Simone Biles has worked on her mental fitness as much as keeping her gymnastics skills sharp while waiting an extra year for the follow-up to her incredible performance at the 2016 Olympics.
The 24-year-old superstar shared in an interview for a Glamour cover story that she has benefited from therapy despite a rocky start with it.
"I’ve learned it’s OK to ask for help if you need it," she said. "One of the very first sessions, I didn’t talk at all. I just wouldn’t say anything. I was like, ‘I’m not crazy. I don’t need to be here.'"
Getting past the stigma of asking for help was half the battle.
"I thought I could figure it out on my own, but that’s sometimes not the case. And that’s not something you should feel guilty or ashamed of," she said. "Once I got over that fact, I actually enjoyed it and looked forward to going to therapy. It’s a safe space."
Biles couldn't train in her parents' facility in Spring, Texas, for seven weeks early in the pandemic because the state was on lockdown due to COVID-19 restrictions. She even considered possibly bailing out of the Tokyo Olympics.
"I wanted to give up," she said. "But it would have been dumb because I’ve worked way too hard."
The time alone meant plenty of time for introspection.
"I got to process all the emotions,” she said. “I got to go through being angry, sad, upset, happy, annoyed. I got to go through all of it by myself, without anybody telling me what to feel."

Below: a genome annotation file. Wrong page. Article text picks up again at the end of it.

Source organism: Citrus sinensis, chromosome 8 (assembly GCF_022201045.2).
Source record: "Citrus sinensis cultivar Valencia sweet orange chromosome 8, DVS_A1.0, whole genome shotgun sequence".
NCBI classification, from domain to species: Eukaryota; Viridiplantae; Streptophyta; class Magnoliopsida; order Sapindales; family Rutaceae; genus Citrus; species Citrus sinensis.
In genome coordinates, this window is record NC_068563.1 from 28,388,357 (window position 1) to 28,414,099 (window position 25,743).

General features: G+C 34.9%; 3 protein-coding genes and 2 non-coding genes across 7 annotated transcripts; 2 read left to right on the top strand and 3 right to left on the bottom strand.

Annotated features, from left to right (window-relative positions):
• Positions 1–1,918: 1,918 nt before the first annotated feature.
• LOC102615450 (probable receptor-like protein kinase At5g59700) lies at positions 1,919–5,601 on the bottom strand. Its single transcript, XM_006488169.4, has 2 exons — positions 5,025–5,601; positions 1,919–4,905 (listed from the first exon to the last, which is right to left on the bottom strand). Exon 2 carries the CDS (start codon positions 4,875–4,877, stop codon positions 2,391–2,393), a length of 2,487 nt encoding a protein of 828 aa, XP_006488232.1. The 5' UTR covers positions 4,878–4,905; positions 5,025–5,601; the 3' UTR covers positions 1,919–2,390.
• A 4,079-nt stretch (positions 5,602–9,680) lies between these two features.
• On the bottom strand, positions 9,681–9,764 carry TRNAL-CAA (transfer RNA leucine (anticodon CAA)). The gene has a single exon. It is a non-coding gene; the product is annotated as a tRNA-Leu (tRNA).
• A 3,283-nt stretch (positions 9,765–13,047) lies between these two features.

It also helped her achieve more balance in her life after so many years of relentless training to become one of the sport's all-time greats.
"Before I would only focus on the gym," Biles said. "But me being happy outside the gym is just as important as me being happy and doing well in the gym. Now it’s like everything’s coming together."
She also started dating Houston Texans safety Jonathan Owens, whom she shared she met through the celebrity dating app Raya. When she wasn't relaxing with Owens, she was like millions of others trying to find a hobby during quarantine.
"I feel like everybody was painting, or knitting, or doing something cool in quarantine, so I was like, ‘I’m going to learn how to do my makeup, my hair, and my nails,'" she said. "I almost ruined my nails, so that is no longer permitted. I’ve definitely gotten better at doing my hair, but clearly I’m not gifted in that department. I’m just really trying to find who I am."
With a legendary resume that includes winning a record seventh U.S. title earlier this month, Biles has nothing left to prove going into Tokyo. It's her drive to be a voice for sexual abuse survivors and a pure passion for the sport that continues to drive her to do things no female gymnast has ever done.
"I’m not a little girl anymore," she said. "It’s definitely up to me. Nobody’s forcing me. Whenever you’re younger, you feel like it’s a job, and you have to be pushed. But now it’s like, this is what I want to do, so that’s why I’m here."
She also hasn't ruled out potentially making a run at the Paris Olympics in 2024 when she would be 28, almost double the age of many of the up-and-coming gymnasts.
"My coaches Cecile and Laurent are from Paris, so I think that would be a good run to end with them there," she said. "I’ll see where we go."
She also will be headlining the Gold Over America Tour following the Tokyo Olympics, which traditionally is produced by USA Gymnastics but will be run by Biles. The traveling event will feature only female performers.
"It’s an all-girl tour for women’s empowerment," she said. "It was a great year for women to speak out, and I think it’s nice to keep the ball rolling on that and to have women feel happy, and find their love and passion for gymnastics again. I know the men were really upset, but it’s my tour."